There's just one service a year at Chennai's glorious eighteenth century Armenian church. This year's service was this morning. Two priests - the Very Rev. Fr. Movses Sargsyan, Pastor of the Armenians in India and (wearing the ornate clerical headgear) Rev. Fr. Artsrun - came specially from Calcutta to officiate.
Armenians once constituted one of Chennai's most wealthy trading communities. It has long since melted away. There are now perhaps five Armenians in Chennai - and with well-wishers and the curious, the congregation today just touched double figures ... though the youngest of those attending was only eight months old, so there is hope for the future.
There are about twenty-five Armenian families in Calcutta - the church there gets about 100 worshippers for its Christmas service. The Armenian College in central Calcutta is one of the city's most venerated educational institutions. Usually, a few of the college pupils and the Calcutta community come to Chennai for the annual service; today it was just the two priests.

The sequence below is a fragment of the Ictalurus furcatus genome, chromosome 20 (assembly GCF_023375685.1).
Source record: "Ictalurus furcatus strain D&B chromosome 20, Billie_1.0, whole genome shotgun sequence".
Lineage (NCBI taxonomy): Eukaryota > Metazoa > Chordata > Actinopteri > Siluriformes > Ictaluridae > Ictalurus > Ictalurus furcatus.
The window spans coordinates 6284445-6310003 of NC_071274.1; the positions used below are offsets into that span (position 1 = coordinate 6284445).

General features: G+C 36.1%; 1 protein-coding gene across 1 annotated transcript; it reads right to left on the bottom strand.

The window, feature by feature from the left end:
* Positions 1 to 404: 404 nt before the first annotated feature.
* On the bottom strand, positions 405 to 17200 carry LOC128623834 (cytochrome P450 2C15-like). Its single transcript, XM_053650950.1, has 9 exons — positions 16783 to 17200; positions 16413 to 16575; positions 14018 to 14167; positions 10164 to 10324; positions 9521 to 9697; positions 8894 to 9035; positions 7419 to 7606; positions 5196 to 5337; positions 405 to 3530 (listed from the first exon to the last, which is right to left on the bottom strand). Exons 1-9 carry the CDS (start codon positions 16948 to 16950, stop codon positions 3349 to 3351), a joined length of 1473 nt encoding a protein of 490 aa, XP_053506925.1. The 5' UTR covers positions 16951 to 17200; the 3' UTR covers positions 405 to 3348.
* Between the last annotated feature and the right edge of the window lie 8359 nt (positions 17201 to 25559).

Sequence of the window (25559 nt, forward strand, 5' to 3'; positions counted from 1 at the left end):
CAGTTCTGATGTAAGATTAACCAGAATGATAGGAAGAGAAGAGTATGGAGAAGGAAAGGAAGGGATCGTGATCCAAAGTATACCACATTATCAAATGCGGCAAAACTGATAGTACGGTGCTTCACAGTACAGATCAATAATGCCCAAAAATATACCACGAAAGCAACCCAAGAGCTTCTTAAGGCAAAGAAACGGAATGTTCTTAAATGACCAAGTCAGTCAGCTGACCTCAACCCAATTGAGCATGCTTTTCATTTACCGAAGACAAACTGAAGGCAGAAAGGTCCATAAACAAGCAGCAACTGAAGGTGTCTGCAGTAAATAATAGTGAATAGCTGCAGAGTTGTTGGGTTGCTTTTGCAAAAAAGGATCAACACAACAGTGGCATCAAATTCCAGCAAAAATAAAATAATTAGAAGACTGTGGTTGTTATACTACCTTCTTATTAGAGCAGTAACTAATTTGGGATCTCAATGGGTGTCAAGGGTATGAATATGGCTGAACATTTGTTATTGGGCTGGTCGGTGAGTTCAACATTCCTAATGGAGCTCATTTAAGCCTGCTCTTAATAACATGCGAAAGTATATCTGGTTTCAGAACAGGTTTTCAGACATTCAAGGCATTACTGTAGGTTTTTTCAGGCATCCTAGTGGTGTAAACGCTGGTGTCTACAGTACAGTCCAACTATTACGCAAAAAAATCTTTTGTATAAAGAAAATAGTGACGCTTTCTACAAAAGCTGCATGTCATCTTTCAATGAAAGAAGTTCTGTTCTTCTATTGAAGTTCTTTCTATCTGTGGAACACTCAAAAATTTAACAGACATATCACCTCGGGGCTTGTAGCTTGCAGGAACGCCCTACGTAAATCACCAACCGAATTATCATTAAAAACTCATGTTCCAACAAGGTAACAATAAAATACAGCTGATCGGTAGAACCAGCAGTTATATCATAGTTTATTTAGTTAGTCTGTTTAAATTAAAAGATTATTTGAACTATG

The Chennai church - which I've blogged about before - is well-kept in spite of the paucity of the community. It was lovely to see a baby today among the congregation. His mother is Armenian and his father is a Chennai-based architect. I asked the parents what the language of the household was: English, Armenian, Hindi, Russian, Tamil ...
The church has a separate bell tower with six bells - the oldest dating back almost 200 years and two of them bearing the name of Thomas Mears, a master founder at the Whitechapel Bell Foundry in London's East End which, alas, closed last year. Of course, I couldn't resist the temptation to venture up.
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